In November, the FOMC announced a plan to taper asset purchases as some measures of economic stability have recovered from their pandemic slump. However, interest rates remain at their lower bound. In addition, inflation is rising at a rate not seen for decades.
Rising input and labor costs have put pressure on businesses nationwide. Many business leaders are now looking to the Fed for guidance on when interest rates will increase and whether rate hikes will slow the pace of inflation.
Current State of the Economy
When determining the appropriate policy response, the FOMC members will consider the economic position of the country as well as the inflation and unemployment rates. Currently, economic output has recovered from pandemic lows, based on GDP. Real GDP has increased in each of the three quarters of 2021. During 2020, real GDP contracted by 3.5%. Estimates for the first three quarters of 2021 showed growth of 6.3% in Q1, and increases of 6.7% in Q2, and 2.1% in Q3. Additionally, GDP has now surpassed pre-pandemic levels. Current dollar GDP in the advanced estimate for Q3 is $23.19 trillion compared to 2020’s $20.94 trillion and 2019’s $21.75 trillion.
During the pandemic, uneven global shutdowns led to serious supply chain difficulties. As a result, prices in many industries rose. Today, supply chains have not fully recovered, and inflation is still rising rapidly. The Consumer Price Index [CPI] rose 0.9% in October, bringing the 12-month increase to 6.2%. This is the fastest 12-month pace since 1990. FOMC members have indicated that inflation could moderate when pandemic-related supply chain issues are resolved, but they have recently removed the word “transitory” from reports.
The spike in unemployment due to the pandemic has moderated as the recovery has progressed. As of November, unemployment was 4.2%, down considerably from pandemic highs but still well above the pre-pandemic level of 3.5%.
FOMC Actions Thus Far
The FOMC announced a tapering plan at November’s meeting. Stating that the substantial further progress test had been met, FOMC members approved a plan to reduce Treasury purchases by $10 billion per month and agency mortgage-backed securities purchases by $5 billion per month. November and December’s reductions were approved at the November meeting, but other monthly reductions will require additional approval. At the current pace of reductions, asset purchases should conclude in summer 2022.
At the 2021 Jackson Hole Symposium, Fed Chair Jerome Powell said that Fed tapering should not be taken as a direct indicator of future interest rate increases. He said that interest rate increases will be based on a “different and substantially more stringent test.” While the Fed chair did not elaborate on the parameters of this test, the recent growth in GDP and consistent job gains have led many to believe that the economy is on track to meet the FOMC’s expectations in the coming months.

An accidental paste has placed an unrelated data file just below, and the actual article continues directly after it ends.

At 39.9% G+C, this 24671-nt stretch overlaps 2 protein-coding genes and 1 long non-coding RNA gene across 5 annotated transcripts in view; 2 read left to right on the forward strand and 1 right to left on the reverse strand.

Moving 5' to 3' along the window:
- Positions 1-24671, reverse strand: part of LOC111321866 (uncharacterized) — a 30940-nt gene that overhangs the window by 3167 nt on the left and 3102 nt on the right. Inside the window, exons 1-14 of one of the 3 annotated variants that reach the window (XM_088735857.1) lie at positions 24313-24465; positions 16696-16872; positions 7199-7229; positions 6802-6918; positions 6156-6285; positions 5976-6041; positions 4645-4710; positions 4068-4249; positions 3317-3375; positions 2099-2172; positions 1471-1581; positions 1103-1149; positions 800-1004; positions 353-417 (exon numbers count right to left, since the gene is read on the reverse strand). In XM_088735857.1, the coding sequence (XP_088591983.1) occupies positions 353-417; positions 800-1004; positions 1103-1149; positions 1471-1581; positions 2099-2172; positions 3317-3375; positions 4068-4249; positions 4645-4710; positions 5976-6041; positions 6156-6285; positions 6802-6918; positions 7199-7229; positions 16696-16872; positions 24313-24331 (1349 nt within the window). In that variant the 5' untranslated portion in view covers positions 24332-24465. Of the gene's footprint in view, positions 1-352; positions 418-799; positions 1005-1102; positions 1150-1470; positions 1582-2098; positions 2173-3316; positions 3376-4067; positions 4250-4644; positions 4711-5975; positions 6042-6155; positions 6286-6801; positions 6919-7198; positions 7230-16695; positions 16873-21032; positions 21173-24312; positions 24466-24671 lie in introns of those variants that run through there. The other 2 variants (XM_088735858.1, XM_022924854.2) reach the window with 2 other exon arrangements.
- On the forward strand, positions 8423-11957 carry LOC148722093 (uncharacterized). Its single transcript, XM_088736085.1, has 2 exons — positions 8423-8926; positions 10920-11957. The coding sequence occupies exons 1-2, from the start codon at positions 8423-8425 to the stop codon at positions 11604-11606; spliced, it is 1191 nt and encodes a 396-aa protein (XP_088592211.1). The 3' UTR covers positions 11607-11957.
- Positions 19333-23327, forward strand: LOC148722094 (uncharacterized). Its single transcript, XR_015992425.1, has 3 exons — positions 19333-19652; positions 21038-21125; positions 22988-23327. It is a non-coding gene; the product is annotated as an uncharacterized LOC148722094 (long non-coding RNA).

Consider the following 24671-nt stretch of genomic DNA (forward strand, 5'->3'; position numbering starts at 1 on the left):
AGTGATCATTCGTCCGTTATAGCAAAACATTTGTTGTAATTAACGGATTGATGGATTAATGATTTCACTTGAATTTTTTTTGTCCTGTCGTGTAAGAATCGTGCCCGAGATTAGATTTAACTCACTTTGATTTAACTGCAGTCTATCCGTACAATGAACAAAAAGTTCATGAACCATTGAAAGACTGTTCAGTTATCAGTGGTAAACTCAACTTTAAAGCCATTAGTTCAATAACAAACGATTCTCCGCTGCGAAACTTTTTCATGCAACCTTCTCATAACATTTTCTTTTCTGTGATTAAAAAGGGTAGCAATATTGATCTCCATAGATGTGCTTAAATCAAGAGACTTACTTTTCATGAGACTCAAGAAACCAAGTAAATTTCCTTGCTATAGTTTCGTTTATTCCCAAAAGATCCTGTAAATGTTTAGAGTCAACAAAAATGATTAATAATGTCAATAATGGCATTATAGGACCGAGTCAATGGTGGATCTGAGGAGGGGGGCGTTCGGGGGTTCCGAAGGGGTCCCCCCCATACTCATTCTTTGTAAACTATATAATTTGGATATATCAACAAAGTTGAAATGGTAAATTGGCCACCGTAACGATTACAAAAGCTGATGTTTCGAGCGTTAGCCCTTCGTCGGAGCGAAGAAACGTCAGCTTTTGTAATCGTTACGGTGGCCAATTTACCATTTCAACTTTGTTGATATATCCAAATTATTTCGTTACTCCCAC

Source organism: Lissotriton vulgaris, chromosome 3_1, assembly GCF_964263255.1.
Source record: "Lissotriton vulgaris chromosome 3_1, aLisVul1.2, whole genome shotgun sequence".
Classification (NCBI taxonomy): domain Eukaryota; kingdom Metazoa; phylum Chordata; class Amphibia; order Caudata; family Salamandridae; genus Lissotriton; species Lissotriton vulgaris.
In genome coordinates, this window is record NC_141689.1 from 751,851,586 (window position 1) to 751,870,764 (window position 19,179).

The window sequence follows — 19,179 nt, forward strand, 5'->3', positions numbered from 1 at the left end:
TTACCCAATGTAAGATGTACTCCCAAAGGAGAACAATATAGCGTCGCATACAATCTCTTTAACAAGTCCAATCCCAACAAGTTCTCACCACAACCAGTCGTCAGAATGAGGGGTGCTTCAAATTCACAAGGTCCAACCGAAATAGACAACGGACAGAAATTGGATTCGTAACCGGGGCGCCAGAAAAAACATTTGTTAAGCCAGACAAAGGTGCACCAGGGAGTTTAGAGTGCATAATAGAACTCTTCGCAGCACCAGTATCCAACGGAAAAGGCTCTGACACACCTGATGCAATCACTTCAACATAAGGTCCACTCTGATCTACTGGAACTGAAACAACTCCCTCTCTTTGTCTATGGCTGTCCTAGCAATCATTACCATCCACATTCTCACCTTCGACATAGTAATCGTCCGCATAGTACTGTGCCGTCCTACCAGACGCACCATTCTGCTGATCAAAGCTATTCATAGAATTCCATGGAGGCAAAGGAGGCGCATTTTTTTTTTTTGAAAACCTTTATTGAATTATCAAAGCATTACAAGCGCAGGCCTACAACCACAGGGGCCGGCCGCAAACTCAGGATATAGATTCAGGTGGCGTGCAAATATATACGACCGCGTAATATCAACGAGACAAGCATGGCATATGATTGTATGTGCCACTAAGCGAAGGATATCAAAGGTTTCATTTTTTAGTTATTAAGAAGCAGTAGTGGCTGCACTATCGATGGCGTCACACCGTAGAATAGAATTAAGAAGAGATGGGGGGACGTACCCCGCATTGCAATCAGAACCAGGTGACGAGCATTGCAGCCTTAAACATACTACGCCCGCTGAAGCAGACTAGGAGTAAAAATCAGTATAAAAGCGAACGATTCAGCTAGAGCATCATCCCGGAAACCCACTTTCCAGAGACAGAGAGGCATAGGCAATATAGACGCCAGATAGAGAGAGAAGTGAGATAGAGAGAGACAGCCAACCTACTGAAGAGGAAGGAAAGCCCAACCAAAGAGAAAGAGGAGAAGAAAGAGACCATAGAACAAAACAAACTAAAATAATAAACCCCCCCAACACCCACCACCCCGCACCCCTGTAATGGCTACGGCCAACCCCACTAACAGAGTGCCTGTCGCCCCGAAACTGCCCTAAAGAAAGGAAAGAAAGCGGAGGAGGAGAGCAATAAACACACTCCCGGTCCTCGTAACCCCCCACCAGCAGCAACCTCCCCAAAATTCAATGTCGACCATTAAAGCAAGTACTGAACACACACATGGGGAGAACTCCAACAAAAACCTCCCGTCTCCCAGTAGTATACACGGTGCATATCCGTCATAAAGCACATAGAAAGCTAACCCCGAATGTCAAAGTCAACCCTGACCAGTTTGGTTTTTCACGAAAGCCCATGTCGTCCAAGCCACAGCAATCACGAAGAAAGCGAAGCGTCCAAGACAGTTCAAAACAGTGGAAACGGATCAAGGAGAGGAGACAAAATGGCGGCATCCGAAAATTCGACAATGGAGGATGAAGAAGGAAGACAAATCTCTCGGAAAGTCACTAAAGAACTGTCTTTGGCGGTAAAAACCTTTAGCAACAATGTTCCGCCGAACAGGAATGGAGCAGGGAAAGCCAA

Interest Rate Expectations
FOMC projections from September’s meeting show that half of FOMC members predict interest rate increases by the end of 2022 with a median projected Fed funds rate of 0.3% by the end of that year. The other nine members projected that the Fed funds rate will remain at the lower bound through the end of 2022. Looking forward, the median projected Fed funds rate for 2023 was 1.0% with only one member projecting that the Fed funds rate would remain at the lower bound through 2023. These projections show that the FOMC members believe that interest rate increases will be necessary in the near future, but the timing of those rate increases is still up for debate.
Outside of the FOMC’s official statements, there is much speculation among experts about when the Fed funds rate will rise. Reuters conducted a poll of economists in mid-October and, at that time, the majority of economists predicted that the Fed will wait until 2023 to raise rates.
However, after the release of CPI data for October, short term bond yields increased. The yield on the two-year Treasury note jumped nearly 10 basis points to 0.503%. Long term yields have not risen as quickly, leading to a flatter yield curve. A flatter yield curve generally means that the market is expecting the Fed funds rate to rise in the near future. Futures traders are now predicting an interest rate increase by the summer of next year. Many also anticipate a second interest rate increase by the end of 2022.
Managing inflation is one of the core mandates of the Federal Reserve. With current inflation at a three-decade high, many expect the Fed to raise interest rates to combat the rising prices. However, the Fed maintains that the current inflation environment is heavily influenced by pandemic-related supply chain issues. Raising the Fed funds rate is unlikely to help clear up backlogged ports or facilitate smooth transition of products on a global scale. The unique causes of the current inflation make the FOMC’s response more difficult to predict. The timeline for rate increases will likely depend on how inflation reacts when supply and demand forces come into balance when supply chains normalize.
Other factors for the FOMC to monitor when determining the appropriate monetary policy are economic output and job gains. If employment conditions continue to improve at their current pace, and GDP continues to grow, an interest rate increase in mid to late 2022 is likely to be appropriate. More definitive information will be available following the FOMC’s meeting in mid-December when updated projections will be released.
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